How to Plant Grass Seeds in Maryland
When planting a new lawn in Maryland, select the best grass seed for your area to ensure success. Maryland is considered a transition zone, meaning it is neither temperate nor subtropical, but the area in which these climates overlap.
For this reason, both cool-season grasses and warm-season grasses are recommended, although neither remains green throughout the entire year.
The best option is to plant both, overseeding a cool-season grass with a warm-season grass.
Recommended Grass Varieties for Maryland
Cool-season grasses remain green in fall, winter and spring and usually go dormant and turn brown in summer. Warm-season grasses thrive in the summer heat but go dormant from fall through late spring.
The best grass seed for your landscape depends on where you live in the state and the amount of shade your lawn receives.
In most of Maryland, a mixture of cool-season grasses is the best option, although you may choose to overseed with a warm-season grass to ensure a green lawn in summer.
Recommended cool-season grasses are a mixture of tall fescue and Kentucky bluegrass and fine fescue.
Before choosing grass seed, consider how much sun your area gets. For full sun, which is six or more hours of sun daily, choose a tall fescue mixture, while partial shade or shadier locations, such as under trees or in the shade of a building, do better with a fine fescue (Festuca spp., zones 3 to 7) variety.
Some tall fescue grass mixes include perennial ryegrass. Avoid grass seed mixes that contain more than 10 percent or 15 percent perennial ryegrass (Lolium perenne, zones 5 through 7), because this grass is susceptible to gray leaf spot, which makes it short-lived in Maryland.
Tall fescue types: This grass is the most drought-tolerant and disease-resistant among the cool-season grasses. You can use a fall fescue cultivar alone or choose a mix that contains Kentucky bluegrass (Poa pratensis, zones 3 to 7), which is added because it improves sod resiliency and performance. If you are mixing it yourself, shoot for no more than 10 percent Kentucky bluegrass.
The University of Maryland maintains a list of recommended tall fescue and Kentucky bluegrass cultivars for Maryland lawns.
Fine fescue types: Fine fescue varieties, while low-maintenance and more shade tolerant than the other cool-season grass types, are not recommended for areas that see a lot of foot traffic. The primary varieties recommended for Maryland are Chewings fescue (Festuca rubra subsp. commutata, zones 3 to 7), creeping red fescue (Festuca rubra, formerly F. arundinacea, zones 3 to 7), and hard fescue (Festuca longifolia – aka F. brevipila, zones 3 to 9).
The only warm-season grass recommended for Maryland is zoysiagrass (Zoysia spp., zones 5 to 10). This grass performs well in full sun and is recommended for the state’s warmer areas in southern Maryland and the Eastern Shore.
While you might find bermudagrass (Cynodon dactylon, zones 7 to 10) for sale in nurseries, it is usually not recommended for home lawns. However, its hardiness makes it suitable for high-traffic areas such as athletic fields.
However, warm-season grasses are best established using sod or plugs rather than sowing seed.
There are just three zoysiagrass cultivars recommended for Maryland: Meyer, Zenith and Zeon.
When and How to Sow Grass Seed in Maryland
The best time to plant grass seed in Maryland depends on the type of seed you are planting.
When to Seed
The best time of year to seed cool-season grasses is late summer to early fall, which is mid-August to mid-October in most Maryland areas. This gives the seed a chance to germinate and become established before winter.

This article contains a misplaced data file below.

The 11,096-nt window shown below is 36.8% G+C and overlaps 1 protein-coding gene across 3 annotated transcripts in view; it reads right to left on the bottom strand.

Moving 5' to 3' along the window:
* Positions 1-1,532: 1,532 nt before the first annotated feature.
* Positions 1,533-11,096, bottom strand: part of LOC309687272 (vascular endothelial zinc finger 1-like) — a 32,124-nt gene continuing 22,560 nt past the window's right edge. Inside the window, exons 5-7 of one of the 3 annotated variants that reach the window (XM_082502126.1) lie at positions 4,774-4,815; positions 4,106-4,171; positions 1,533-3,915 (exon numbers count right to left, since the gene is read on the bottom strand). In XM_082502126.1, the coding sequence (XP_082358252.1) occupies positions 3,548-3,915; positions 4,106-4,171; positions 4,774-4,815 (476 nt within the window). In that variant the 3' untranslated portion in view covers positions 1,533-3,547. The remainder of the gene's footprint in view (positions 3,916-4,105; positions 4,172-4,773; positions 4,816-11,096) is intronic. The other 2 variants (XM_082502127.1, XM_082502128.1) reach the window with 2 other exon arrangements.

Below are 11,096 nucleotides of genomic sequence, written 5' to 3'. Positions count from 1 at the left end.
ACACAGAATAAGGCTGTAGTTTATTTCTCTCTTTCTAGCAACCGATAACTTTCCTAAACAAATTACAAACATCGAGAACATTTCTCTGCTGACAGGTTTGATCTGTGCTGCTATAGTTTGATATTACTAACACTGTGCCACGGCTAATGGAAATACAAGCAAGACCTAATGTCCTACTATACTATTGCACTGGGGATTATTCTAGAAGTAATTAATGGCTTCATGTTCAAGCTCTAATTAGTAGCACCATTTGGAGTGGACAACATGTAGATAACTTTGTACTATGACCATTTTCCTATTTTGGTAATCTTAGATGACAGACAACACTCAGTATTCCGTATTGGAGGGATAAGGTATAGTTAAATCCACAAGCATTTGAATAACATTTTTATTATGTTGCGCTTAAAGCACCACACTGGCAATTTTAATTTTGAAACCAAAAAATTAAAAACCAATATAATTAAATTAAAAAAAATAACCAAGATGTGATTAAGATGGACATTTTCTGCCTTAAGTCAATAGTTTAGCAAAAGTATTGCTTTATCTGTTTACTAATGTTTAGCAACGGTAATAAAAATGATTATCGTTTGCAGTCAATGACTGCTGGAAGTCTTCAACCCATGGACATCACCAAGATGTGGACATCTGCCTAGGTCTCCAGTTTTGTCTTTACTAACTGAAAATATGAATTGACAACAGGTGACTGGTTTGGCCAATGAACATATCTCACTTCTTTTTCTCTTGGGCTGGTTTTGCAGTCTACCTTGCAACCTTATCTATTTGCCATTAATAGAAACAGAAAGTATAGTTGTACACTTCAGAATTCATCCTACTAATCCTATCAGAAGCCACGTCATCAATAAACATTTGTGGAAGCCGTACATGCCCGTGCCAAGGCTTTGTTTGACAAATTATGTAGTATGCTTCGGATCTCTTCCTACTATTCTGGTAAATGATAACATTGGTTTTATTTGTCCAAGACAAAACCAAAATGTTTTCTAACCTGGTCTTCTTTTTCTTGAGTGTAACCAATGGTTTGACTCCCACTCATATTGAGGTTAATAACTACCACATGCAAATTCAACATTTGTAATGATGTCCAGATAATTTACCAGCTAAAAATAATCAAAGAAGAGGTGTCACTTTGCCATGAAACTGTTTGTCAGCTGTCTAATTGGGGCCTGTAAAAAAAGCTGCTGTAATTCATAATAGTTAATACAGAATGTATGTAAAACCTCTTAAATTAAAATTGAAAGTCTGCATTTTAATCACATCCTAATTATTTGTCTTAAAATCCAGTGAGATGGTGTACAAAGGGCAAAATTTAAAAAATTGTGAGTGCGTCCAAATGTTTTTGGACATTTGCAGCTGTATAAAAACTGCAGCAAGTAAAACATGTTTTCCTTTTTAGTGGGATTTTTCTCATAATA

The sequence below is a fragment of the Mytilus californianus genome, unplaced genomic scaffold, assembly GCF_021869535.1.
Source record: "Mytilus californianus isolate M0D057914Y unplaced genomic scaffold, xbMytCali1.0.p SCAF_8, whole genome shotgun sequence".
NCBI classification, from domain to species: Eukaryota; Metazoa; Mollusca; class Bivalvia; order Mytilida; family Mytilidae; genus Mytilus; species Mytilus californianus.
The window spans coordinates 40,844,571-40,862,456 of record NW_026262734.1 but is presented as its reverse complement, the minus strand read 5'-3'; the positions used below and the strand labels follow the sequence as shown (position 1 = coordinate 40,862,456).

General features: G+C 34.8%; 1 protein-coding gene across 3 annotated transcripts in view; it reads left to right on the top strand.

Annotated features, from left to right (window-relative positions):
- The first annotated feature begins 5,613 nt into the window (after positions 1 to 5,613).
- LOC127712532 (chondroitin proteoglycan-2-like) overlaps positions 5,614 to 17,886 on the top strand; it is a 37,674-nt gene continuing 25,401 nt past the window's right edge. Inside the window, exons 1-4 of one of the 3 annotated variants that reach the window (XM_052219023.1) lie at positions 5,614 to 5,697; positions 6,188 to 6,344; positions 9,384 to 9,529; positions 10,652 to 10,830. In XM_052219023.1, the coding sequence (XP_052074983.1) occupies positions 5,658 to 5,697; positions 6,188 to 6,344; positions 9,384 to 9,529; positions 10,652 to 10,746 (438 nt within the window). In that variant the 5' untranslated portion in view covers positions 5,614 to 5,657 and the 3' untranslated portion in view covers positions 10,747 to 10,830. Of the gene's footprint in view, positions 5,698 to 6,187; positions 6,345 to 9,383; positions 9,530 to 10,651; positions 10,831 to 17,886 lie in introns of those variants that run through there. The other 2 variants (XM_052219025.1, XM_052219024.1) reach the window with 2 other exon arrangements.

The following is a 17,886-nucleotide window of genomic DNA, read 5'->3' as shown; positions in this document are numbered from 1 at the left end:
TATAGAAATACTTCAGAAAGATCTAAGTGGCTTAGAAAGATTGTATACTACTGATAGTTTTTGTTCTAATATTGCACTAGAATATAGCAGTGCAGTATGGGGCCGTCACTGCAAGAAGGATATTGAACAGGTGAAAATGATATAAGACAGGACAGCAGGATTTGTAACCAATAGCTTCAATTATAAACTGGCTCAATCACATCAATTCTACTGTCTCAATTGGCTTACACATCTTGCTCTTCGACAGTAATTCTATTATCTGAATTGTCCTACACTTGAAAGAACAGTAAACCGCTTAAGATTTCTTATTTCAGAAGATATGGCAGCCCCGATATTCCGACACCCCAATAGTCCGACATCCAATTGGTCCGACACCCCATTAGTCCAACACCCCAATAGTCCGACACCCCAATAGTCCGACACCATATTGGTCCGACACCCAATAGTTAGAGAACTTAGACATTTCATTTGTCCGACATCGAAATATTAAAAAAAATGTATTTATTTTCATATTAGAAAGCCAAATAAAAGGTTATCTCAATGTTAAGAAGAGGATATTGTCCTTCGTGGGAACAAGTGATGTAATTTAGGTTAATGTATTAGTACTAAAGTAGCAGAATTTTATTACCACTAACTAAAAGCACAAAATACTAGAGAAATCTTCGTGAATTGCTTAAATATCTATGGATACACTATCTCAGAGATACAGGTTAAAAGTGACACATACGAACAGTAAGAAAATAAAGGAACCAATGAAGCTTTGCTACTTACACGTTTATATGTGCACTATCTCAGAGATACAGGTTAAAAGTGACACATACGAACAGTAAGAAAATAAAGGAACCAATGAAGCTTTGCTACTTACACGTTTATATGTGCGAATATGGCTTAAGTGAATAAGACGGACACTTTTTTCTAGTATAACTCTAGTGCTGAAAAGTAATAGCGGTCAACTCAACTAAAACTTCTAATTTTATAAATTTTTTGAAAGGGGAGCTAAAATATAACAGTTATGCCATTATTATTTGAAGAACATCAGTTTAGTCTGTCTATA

If you are sowing warm-season grass seed, such as zoysia, plan your project for late spring or early summer—although these grass types are usually started with plugs and not seed.
How to Seed
Before sowing seed, be sure to get a soil test so you can add any necessary amendments before the lawn is established. This might include lime if the soil pH is too low or compost if the soil’s organic matter is lacking. Till and smooth out the soil. If your area is large, you may need to rent or otherwise acquire a mechanical tiller.
Fill a broadcast spreader with the grass seed mix and spread the seed at the recommended rate:
- Tall fescue: 6 to 8 lbs. per 1,000 square feet
- Kentucky bluegrass: 2 to 3 lbs. per 1,000 square feet
- Fine fescue: 4 to 5 lbs. per 1,000 square feet
For even coverage, divide the seed in half and spread one half in a north/south direction and the other half in an east/west direction.
Cover the seed with a thin layer of straw to dissuade birds from eating the seed and help retain moisture to aid germination. The straw breaks down as you mow, so there’s no need to remove it later.
Water immediately and maintain even moisture while the grass becomes established—this likely means daily watering or even multiple waterings per day if the weather is hot and dry.
When the new grass is about 4 inches tall, which is usually four to six weeks after seeding, begin to mow it.
- University of Maryland Extension: Starting a New Lawn
- University of Maryland Extension: Seeding or Sodding - Lawns
- University of Delaware: Turfgrass Selections for Delaware
- North Carolina State Extension: Kentucky Bluegrass
- University of Maryland: Recommended Turfgrass Cultivars for Certified Sod Production and Seed Mixtures in Maryland
- University of Maryland Extension: Grass Seed
- University of Maryland Extension: Care and Maintenance of a Lawn After Seeding
- Apply the correct amount of grass seed as listed on the package. Most seed types list 16 to 22 seeds per square inch of soil. Spread 10 seeds per square inch when passing over the lawn two times.
- Lawn rollers can be rented at garden supply stores or hardware rental stores.
I garden in the Pacific North west, previously Hawaii where I had an avocado orchard. I have a Master Gardeners certificate here in Eugene, Oregon.